Announcement

Announcement Module
Collapse
No announcement yet.

R4511 Hard Maple

Page Title Module
Move Remove Collapse
X
Conversation Detail Module
Collapse
  • Filter
  • Time
  • Show
Clear All
new posts

  • R4511 Hard Maple

    I have a Ridgid R4511 table saw and I’m trying to cut some hard maple on it.

    The maple is about 1” and 5/8 thick and about 20” long. I have a Forrest Woodworker II with a 40 tooth blade.

    What’s happening is when I get about 3/4 way through the board it starts to burn and then the blade stopped on me. I’ve tried running it through faster/slower and raising the blade as high as I’m comfortable with.

    Does anyone think that a 30 tooth blade would help me any? Maybe the saw is under powered for this? Or I’m still feeding too fast/slow?

    Thanks,

    marly

  • #2
    Re: R4511 Hard Maple

    I think a 24 tooth thin kerf blade would help you if you are ripping this board. Use a ripping blade.

    Comment


    • #3
      Re: R4511 Hard Maple

      A rip blade may work better for this thickness of maple. Also did you joint the board first??

      Seems that thicker stock needs to have as straight a cut path as possible to avoid burning, so fence to blade alignment is critical and also a jointed edge and face to relieve any binding issues.

      Comment


      • #4
        Re: R4511 Hard Maple

        Originally posted by ACP View Post
        I think a 24 tooth thin kerf blade would help you if you are ripping this board. Use a ripping blade.
        QFT.

        A thin kerf ripping blade will make all the difference in the world.

        Comment


        • #5
          Re: R4511 Hard Maple

          Try another piece of maple. This one could have some stress from drying and it is binding up your blade.

          Red
          Red

          Comment


          • #6
            Re: R4511 Hard Maple

            Something is definitely wrong here!

            With a 40-tooth WoodWorker II blade and the power of the 4511, you should go through a piece of maple of that size, like a "hot knife through butter!"

            I've ripped 3/4 maple and oak on my Ryobi BT3100, using the 40-tooth stock blade and it did a great job. I just fed it at the speed acceptable to the blade (you can usually hear and feel when the blade is cutting efficiently.) I think, by comparison, my Ryobi is a real lightweight compared to the 4511.

            (Oops! I think I misinterpreted your "1” and 5/8 thick" as two different stock thicknesses... not 1-5/8 " thick, as you probably meant it. After reading Hewood's reply, I see the error of my interpretation and I agree that hard maple stock that is 1-5/8" thick would be taxing. But still, the 4511 is pretty brawny and I wonder if such stock should be be that demanding on this particular saw?)

            So, I think there's some merit to Cactus's post on internal stresses in the wood. It sounds very much like the kerf is closing and pinching the blade.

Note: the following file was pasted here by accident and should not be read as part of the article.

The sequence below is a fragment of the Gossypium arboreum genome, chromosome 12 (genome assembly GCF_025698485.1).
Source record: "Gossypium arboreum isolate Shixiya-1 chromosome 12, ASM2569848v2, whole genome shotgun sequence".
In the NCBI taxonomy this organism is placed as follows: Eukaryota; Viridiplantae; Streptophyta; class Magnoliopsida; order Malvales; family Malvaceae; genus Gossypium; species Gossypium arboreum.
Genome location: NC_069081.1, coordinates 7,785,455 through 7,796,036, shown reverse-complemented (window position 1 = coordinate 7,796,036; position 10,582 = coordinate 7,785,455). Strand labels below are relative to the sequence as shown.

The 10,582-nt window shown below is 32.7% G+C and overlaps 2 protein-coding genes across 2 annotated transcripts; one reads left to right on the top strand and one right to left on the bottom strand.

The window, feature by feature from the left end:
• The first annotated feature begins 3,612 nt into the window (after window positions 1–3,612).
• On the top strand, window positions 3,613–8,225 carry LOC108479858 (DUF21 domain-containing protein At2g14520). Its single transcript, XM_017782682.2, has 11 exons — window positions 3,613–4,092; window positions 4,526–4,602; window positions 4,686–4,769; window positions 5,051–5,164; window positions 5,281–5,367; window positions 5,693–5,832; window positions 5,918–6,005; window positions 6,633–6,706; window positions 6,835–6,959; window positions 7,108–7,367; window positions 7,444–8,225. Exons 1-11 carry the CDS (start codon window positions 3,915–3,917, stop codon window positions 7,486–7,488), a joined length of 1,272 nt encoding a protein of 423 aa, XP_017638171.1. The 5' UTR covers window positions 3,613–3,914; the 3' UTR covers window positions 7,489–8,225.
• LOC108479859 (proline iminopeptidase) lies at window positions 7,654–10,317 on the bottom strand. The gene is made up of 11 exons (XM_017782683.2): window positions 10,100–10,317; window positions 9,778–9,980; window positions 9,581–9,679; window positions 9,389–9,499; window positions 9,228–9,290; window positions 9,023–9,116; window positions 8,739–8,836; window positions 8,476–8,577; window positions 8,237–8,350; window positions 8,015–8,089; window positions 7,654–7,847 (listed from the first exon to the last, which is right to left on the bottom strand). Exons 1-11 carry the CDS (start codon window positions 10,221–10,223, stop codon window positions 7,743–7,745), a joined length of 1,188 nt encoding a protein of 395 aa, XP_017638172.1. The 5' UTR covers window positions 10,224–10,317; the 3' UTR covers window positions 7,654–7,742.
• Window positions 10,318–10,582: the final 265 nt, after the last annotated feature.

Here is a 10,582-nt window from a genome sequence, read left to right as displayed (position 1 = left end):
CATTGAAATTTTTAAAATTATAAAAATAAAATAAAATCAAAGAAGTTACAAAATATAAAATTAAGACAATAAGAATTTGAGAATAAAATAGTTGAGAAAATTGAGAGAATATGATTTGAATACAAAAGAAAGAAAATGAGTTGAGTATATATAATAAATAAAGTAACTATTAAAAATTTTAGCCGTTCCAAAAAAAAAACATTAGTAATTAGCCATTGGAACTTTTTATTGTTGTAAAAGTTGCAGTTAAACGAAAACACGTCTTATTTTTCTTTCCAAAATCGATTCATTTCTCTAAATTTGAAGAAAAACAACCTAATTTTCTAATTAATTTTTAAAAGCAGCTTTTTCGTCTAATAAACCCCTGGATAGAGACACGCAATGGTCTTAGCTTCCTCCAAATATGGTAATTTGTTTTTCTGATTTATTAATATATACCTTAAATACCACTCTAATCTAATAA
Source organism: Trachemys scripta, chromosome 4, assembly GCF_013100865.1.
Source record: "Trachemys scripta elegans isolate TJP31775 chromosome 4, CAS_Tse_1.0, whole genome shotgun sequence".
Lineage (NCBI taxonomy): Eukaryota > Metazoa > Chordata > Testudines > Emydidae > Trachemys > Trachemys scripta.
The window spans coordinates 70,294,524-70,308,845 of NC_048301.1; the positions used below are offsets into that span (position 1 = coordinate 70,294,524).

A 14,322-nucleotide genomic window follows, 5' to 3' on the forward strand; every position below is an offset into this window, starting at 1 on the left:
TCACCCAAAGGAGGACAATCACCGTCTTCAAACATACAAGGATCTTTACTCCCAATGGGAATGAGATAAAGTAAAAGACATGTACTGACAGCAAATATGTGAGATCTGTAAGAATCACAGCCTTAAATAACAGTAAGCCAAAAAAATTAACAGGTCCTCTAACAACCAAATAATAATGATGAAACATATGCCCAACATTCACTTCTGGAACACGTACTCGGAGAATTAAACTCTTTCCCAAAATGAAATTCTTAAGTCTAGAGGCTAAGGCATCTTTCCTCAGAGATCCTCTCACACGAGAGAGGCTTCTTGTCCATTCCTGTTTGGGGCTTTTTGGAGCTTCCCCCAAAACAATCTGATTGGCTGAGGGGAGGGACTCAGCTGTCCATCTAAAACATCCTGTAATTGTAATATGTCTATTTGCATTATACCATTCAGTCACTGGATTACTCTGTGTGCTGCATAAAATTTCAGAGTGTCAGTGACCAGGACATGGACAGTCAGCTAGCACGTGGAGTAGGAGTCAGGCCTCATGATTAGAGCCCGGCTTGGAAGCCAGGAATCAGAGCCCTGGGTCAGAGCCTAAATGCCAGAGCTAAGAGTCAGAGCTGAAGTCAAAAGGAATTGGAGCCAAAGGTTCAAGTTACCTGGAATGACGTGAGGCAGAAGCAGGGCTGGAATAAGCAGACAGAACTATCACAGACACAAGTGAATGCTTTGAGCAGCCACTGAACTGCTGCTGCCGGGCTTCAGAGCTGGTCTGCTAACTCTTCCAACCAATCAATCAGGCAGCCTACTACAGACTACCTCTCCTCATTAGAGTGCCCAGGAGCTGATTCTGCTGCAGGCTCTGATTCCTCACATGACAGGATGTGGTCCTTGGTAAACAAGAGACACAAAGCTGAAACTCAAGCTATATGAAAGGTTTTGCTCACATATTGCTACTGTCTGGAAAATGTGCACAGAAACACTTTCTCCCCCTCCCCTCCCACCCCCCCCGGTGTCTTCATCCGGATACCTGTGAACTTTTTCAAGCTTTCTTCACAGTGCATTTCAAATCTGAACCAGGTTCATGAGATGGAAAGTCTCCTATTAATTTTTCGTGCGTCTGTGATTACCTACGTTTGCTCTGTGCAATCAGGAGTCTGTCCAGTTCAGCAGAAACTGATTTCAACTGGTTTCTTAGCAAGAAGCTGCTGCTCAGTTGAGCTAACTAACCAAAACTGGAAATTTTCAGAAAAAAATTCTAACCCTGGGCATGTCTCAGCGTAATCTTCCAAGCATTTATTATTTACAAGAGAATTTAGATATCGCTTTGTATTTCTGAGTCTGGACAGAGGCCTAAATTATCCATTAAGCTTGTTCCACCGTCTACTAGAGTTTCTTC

Are you using the riving knive and are you paying attention to whether the stock is pinching the blade? (But, your stock is only 20-inches long... that isn't much, to cause a pinch that would stall the blade... unless of course you're really cramming the stock into the blade.... but you sound like you're too experienced to do that.)

            I'm not familiar with the drive system on the 4511, but I think it is belt-driven.... so how are the belts? Are they properly tightened, in good condition, and are the pulleys clean?

            Also, what is the condition of your blade? Sharp and clean/free of gum build-up, etc.

            I hope this helps,

            CWS
            Last edited by CWSmith; 06-16-2010, 04:48 PM. Reason: Clarification on MY misinterpretation!!

            Comment


            • #7
              Re: R4511 Hard Maple

              1-5/8" maple is pushing the limits of a 40T blade...especially if it's hard maple. Is your WWII a full kerf or thin kerf blade? A 1/8" full kerf blade is 33% thicker than a comparable 3/32" thin kerf. Good alignment of the blade to fence, straightness of the fence, and alignment of the riving knife are huge factors too. Flatness of the wood, moisture content, reactiveness of the wood, sharpness of the blade, cleanliness of the blade, blade kerf width, etc, are all possible variables along with the belts as CWS mentioned. Even the electrical supply to the motor is an important factor...long extension cords, long circuits, and other appliances running off the same circuit can all contribute to starving the motor of needed amperage.

              A good lower tooth thin kerf rip blade will have an easier time, but I'd definitely double check the other possible variables too.

              Comment


              • #8
                Re: R4511 Hard Maple

                Thank you everyone for your responses.

                This afternoon I check a variety of things.

                My blade to fence and riving knife are about as good as I’m ever going to get it as far alignment. They were both almost dead on. The wood was pretty flat, maybe a 1/32” off or so. The blade was a brand new blade that I bought the day before so it’s fairly clean and should be very sharp.

                I checked into the electrical, I had the saw on a 6 foot 12 gauge extension cord. I took it off the extension cord and then I ran a test cut. The saw did seem like it hard more power so I decided to run a few more cuts through it, after a few cuts I blew the breaker.

                I know that particular outlet is about 75’ from the breaker box so I moved the saw to an outlet that is about 50’ feet from the breaker box. When I ran some cuts I could definitely tell the difference in power that the saw was putting out, and I still blew the breaker. I let everything sit for about 10 or 15 minutes and it seemed better and I didn’t blow the breaker.